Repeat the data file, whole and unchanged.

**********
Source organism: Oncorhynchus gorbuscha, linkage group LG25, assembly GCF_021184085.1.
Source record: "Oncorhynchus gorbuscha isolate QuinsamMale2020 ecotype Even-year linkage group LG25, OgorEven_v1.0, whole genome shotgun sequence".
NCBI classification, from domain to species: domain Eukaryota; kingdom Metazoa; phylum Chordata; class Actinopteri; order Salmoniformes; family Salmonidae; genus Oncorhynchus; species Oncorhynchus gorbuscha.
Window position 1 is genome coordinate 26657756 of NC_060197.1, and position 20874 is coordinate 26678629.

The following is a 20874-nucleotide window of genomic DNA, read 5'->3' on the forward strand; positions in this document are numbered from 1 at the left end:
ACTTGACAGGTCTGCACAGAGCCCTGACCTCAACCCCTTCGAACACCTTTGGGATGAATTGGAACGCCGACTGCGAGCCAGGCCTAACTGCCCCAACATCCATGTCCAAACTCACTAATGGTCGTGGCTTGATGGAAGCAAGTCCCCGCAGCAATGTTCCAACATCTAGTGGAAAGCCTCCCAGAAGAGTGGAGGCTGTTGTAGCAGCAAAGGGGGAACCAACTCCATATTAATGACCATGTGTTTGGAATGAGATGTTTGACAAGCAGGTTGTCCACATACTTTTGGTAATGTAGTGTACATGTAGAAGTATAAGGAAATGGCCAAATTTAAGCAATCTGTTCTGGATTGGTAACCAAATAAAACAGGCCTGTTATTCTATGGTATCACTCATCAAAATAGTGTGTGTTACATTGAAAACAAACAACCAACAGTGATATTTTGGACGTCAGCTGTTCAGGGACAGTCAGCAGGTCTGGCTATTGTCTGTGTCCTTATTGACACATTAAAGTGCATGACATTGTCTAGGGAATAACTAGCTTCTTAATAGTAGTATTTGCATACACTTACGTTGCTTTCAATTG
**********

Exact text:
Source organism: Oncorhynchus gorbuscha, linkage group LG25, assembly GCF_021184085.1.
Source record: "Oncorhynchus gorbuscha isolate QuinsamMale2020 ecotype Even-year linkage group LG25, OgorEven_v1.0, whole genome shotgun sequence".
NCBI classification, from domain to species: domain Eukaryota; kingdom Metazoa; phylum Chordata; class Actinopteri; order Salmoniformes; family Salmonidae; genus Oncorhynchus; species Oncorhynchus gorbuscha.
Window position 1 is genome coordinate 26657756 of NC_060197.1, and position 20874 is coordinate 26678629.

The following is a 20874-nucleotide window of genomic DNA, read 5'->3' on the forward strand; positions in this document are numbered from 1 at the left end:
ACTTGACAGGTCTGCACAGAGCCCTGACCTCAACCCCTTCGAACACCTTTGGGATGAATTGGAACGCCGACTGCGAGCCAGGCCTAACTGCCCCAACATCCATGTCCAAACTCACTAATGGTCGTGGCTTGATGGAAGCAAGTCCCCGCAGCAATGTTCCAACATCTAGTGGAAAGCCTCCCAGAAGAGTGGAGGCTGTTGTAGCAGCAAAGGGGGAACCAACTCCATATTAATGACCATGTGTTTGGAATGAGATGTTTGACAAGCAGGTTGTCCACATACTTTTGGTAATGTAGTGTACATGTAGAAGTATAAGGAAATGGCCAAATTTAAGCAATCTGTTCTGGATTGGTAACCAAATAAAACAGGCCTGTTATTCTATGGTATCACTCATCAAAATAGTGTGTGTTACATTGAAAACAAACAACCAACAGTGATATTTTGGACGTCAGCTGTTCAGGGACAGTCAGCAGGTCTGGCTATTGTCTGTGTCCTTATTGACACATTAAAGTGCATGACATTGTCTAGGGAATAACTAGCTTCTTAATAGTAGTATTTGCATACACTTACGTTGCTTTCAATTG